The past two weeks have been historic. And that’s a nice way of putting it. Watching the major market indices fall 15-17 percent in a matter of two weeks, and 6 percent of that coming just yesterday, has created a pit in the gut of all investors, professional and mom and pops alike. The speed and determination of the drop are concerning, and it is this speed that has also left investors confused and disoriented, like deer caught in the headlights. Fear, panic, denial, and thoughts of what was and what is finally set in yesterday, culminating in a thud, and maybe a short term bottom of sorts. And today, like every other day, the sun has risen and unlike the past two weeks, the market has risen. And many are wondering: what the hell should I do with my investments now?
Unfortunately, there isn’t an easy answer to that question. The market is broken over the short term and will require a month or two of healing, probably more downside (near term lows), and more volatility. So, if you can’t sleep at night, and the volatility is killing you, take some off (i.e. sell) into market strength. I’m a big believer of selling into strength and buying weakness… in increments of course. And the weakness that you are buying should be done at certain levels of support — levels where it would be difficult for the market and/or a particular stock to fall through. It is just below these levels that we want to set a sell stop for protection (to minimize losses), and repeat at the next support level. Or on the flip side, you can set a buy stop just above the break down area to get back in if the price comes back up through. Some of this is geared for active investors, but the levels apply to all when gaming market allocations.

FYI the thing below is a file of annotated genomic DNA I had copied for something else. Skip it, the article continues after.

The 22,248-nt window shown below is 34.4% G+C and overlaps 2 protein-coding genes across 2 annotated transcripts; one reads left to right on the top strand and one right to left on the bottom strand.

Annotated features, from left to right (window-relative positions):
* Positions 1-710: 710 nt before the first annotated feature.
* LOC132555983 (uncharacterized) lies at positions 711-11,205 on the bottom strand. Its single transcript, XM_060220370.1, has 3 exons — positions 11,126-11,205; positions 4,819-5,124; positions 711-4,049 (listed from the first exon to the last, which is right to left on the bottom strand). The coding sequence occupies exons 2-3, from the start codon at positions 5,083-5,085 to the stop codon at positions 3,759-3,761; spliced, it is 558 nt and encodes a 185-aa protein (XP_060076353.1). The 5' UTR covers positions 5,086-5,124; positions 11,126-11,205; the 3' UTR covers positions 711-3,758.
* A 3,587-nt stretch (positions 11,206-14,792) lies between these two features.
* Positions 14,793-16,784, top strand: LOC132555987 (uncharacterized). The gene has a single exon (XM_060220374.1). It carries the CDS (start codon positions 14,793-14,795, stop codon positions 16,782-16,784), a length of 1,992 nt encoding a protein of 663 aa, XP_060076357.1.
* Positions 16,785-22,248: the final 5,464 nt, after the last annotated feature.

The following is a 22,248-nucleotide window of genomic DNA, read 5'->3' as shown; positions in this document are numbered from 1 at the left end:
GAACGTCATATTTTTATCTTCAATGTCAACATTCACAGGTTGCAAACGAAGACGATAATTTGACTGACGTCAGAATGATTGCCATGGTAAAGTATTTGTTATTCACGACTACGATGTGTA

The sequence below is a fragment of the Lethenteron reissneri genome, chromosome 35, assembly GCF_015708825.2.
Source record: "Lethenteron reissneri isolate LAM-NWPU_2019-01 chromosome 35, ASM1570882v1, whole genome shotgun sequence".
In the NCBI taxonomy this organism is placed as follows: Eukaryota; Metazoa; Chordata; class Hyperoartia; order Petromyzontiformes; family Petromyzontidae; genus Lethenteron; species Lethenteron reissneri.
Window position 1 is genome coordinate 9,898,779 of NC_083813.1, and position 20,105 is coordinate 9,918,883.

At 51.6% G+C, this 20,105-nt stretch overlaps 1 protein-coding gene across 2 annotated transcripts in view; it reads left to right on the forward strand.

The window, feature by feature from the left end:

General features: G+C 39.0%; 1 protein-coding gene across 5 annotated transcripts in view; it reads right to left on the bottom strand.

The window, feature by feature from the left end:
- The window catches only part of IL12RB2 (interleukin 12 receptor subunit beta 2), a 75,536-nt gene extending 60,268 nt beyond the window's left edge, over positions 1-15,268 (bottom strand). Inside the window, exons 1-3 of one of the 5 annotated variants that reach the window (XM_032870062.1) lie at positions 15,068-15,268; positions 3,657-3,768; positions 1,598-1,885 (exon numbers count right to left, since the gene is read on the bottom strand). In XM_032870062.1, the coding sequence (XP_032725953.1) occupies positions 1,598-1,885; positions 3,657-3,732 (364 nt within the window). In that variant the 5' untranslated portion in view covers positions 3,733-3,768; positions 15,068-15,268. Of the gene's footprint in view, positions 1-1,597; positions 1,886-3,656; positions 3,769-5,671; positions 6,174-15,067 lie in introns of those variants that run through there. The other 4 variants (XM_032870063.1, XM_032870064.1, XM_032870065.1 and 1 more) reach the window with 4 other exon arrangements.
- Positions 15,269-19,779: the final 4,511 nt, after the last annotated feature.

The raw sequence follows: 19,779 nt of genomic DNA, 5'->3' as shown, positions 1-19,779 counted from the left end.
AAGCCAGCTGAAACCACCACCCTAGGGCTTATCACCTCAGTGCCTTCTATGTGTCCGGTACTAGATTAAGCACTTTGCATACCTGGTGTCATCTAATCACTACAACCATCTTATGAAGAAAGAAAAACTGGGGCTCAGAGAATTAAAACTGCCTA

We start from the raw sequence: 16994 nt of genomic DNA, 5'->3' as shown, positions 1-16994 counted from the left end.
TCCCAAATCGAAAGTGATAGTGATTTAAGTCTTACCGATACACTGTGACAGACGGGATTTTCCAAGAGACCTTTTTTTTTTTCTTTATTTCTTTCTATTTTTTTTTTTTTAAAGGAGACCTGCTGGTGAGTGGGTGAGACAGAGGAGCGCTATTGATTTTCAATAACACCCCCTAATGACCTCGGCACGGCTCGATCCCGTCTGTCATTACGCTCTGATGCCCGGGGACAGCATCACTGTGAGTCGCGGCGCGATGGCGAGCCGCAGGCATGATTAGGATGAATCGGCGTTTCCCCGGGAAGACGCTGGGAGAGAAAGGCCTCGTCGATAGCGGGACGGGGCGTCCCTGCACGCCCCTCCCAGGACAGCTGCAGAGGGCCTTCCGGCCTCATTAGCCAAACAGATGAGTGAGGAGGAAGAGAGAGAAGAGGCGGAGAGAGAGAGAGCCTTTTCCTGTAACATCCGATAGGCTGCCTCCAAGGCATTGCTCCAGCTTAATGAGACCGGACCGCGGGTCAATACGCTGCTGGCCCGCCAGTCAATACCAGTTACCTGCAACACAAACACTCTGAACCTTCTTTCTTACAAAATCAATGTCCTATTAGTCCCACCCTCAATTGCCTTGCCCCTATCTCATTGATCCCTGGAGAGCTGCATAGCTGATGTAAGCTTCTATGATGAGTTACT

But, enough already, let’s get to the annotated charts! And in particular, let’s take a look at the technical structure, highlighting key support and resistance, and Fibonacci Retracement levels for the major market indices: the S&P 500 (^GSPC), proxy SPDR ETF: SPY), the Nasdaq 100 (^NDX), proxy PowerShares ETF: QQQ), and the Dow Jones Industrial Average (^DJI), proxy SPDR ETF: DIA).
Use these levels as a guide. To each is your own, understanding that we all have different risk profiles, skill levels, and time horizons.
Previously published as a blog by Minyanville.
No positions in any of the securities mentioned at time of publication.
Any opinions expressed herein are solely those of the author, and do not in any way represent the views or opinions of his employer or any other person or entity.